WASHINGTON A federal appeals court has denied a request from Tribune Co., publisher of the Chicago Tribune, to allow mergers between newspapers and broadcast stations in markets with at least nine television stations.
The 3rd U.S. Circuit Court of Appeals on Sept. 3 also approved tighter limits on radio station ownership in a single market, according to an order signed by Circuit Judge Thomas L. Ambro.
The decisions came as a result of narrowly tailored appeals of the court's decision in June overturning the Federal Communications Commission effort in 2003 to deregulate media ownership. The court in that decision found the agency didn't adequately justify its decision to loosen many local and national ownership limits.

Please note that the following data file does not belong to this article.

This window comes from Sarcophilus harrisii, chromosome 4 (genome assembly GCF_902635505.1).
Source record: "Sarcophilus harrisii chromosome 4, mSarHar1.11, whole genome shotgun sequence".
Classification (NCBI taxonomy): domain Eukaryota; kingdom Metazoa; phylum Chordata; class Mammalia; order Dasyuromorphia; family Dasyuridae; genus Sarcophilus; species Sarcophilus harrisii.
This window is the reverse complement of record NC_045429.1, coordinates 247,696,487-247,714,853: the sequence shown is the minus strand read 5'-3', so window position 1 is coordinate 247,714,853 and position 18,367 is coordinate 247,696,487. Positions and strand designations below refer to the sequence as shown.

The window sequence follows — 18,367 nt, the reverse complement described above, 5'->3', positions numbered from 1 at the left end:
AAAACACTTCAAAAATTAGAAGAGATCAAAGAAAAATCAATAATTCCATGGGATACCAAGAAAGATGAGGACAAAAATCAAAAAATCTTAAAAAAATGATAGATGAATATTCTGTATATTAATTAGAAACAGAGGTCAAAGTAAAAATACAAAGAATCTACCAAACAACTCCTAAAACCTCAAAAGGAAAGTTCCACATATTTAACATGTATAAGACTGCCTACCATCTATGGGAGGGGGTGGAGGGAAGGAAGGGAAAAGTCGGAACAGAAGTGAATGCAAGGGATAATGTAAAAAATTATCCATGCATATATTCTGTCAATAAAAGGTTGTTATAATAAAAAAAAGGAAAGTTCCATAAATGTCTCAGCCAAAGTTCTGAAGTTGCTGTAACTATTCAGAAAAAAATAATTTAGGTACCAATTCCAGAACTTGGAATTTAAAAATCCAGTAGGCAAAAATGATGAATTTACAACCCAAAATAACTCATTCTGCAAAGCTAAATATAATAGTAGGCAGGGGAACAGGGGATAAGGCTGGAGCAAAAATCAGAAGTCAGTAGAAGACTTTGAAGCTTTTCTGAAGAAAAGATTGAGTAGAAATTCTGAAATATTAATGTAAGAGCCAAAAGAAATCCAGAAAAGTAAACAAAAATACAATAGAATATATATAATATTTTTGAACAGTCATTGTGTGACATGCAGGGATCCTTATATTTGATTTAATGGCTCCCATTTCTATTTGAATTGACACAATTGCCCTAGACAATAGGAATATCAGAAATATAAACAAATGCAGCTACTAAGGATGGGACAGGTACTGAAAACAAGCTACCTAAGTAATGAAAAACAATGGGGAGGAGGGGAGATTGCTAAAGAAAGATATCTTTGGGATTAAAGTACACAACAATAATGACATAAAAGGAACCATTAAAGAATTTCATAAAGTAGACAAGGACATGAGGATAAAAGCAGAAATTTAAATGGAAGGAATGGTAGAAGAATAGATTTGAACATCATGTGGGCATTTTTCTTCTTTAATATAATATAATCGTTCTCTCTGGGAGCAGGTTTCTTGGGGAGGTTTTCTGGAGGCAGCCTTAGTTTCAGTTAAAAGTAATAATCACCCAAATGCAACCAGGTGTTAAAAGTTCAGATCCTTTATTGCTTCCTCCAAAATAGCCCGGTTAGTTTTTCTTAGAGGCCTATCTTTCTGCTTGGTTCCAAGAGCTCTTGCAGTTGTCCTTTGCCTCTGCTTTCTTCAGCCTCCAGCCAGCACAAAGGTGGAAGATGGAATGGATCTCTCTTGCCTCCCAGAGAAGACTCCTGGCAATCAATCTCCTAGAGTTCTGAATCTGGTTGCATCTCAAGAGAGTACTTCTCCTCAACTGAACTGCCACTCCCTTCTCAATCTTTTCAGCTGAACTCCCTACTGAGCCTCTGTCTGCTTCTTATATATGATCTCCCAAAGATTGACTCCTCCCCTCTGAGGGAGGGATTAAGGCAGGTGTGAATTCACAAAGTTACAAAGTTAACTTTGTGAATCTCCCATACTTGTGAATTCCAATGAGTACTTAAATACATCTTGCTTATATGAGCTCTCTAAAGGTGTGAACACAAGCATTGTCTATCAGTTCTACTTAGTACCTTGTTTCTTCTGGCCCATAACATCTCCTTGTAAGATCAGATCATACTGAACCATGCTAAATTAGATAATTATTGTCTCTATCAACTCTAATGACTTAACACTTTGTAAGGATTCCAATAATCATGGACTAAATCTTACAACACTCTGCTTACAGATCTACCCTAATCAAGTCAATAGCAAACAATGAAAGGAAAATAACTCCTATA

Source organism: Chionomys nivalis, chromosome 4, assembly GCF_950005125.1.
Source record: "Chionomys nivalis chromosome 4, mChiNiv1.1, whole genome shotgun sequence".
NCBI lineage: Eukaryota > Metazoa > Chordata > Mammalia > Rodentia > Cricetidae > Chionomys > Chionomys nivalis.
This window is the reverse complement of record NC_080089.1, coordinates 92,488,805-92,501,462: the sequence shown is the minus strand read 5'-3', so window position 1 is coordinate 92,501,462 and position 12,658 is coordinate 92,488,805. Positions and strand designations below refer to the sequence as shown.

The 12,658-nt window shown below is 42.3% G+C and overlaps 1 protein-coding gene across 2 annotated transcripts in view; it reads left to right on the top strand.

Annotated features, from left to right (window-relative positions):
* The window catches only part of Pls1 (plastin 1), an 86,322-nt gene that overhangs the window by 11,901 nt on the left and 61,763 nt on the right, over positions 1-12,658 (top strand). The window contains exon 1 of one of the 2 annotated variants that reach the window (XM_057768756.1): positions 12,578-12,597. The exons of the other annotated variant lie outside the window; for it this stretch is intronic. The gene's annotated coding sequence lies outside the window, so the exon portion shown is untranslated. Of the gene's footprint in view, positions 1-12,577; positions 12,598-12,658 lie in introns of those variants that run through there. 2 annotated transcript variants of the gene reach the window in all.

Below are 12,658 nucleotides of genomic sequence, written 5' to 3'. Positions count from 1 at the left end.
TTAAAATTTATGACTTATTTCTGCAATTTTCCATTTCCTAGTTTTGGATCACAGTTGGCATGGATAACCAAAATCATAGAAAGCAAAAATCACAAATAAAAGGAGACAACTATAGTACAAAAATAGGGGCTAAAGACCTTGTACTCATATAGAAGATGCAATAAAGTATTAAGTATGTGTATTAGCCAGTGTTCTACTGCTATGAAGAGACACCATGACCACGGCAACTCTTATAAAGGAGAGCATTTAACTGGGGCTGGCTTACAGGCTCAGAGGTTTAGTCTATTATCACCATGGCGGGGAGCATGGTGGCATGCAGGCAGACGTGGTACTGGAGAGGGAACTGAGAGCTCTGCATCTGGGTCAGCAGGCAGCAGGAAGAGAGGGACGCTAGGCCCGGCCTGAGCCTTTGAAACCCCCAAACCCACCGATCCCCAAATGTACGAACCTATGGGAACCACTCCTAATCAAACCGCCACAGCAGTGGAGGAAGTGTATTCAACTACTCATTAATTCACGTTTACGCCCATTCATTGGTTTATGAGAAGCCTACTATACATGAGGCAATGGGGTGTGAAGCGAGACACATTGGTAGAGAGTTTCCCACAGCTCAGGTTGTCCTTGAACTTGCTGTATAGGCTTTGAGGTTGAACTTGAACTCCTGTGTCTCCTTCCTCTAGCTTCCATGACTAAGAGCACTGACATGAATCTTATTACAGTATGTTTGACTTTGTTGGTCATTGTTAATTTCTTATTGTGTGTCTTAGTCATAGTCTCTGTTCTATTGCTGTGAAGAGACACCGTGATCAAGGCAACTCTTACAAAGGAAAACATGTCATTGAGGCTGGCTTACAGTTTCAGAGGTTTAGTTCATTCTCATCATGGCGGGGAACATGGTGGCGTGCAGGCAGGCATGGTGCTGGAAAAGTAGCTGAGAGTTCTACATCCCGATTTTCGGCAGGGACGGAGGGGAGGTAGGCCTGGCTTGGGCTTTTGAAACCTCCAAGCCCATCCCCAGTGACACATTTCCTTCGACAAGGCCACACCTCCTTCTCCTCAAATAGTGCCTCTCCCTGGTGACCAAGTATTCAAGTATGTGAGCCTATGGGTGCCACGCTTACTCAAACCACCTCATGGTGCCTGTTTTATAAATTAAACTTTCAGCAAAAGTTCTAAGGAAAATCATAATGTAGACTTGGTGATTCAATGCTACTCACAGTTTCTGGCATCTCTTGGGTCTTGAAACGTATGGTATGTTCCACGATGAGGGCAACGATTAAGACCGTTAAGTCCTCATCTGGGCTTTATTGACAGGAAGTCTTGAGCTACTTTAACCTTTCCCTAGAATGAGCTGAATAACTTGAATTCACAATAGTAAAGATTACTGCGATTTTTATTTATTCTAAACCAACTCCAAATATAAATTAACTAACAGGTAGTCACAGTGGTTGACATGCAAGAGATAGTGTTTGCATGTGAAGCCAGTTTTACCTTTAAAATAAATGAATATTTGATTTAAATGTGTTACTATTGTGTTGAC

The court is "sticking to its guns," said Andrew Jay Schwartzman, president and chief executive of the Media Access Project.
Chicago-based Tribune Co., which also publishes the Hartford Courant and the Los Angeles Times, had argued that no ownership limits were needed in the largest markets because a variety of news was already available.
It argued that a 1975 blanket ban on newspaper-television cross-ownership in all markets except those with four television stations or fewer violated its rights of expression.
The FCC lifted that ban for the largest markets in 2003 but was overruled by the court.
An attorney for Tribune was not immediately available to comment. The case is Prometheus v. FCC.
In the radio decision, the federal appeals court approved one element of the FCC's 2003 deregulation. That rule tightened radio ownership rules by redefining local markets and including noncommercial stations in the mix.
But the court on Sept. 3 continued to block the rest of the FCC radio rules.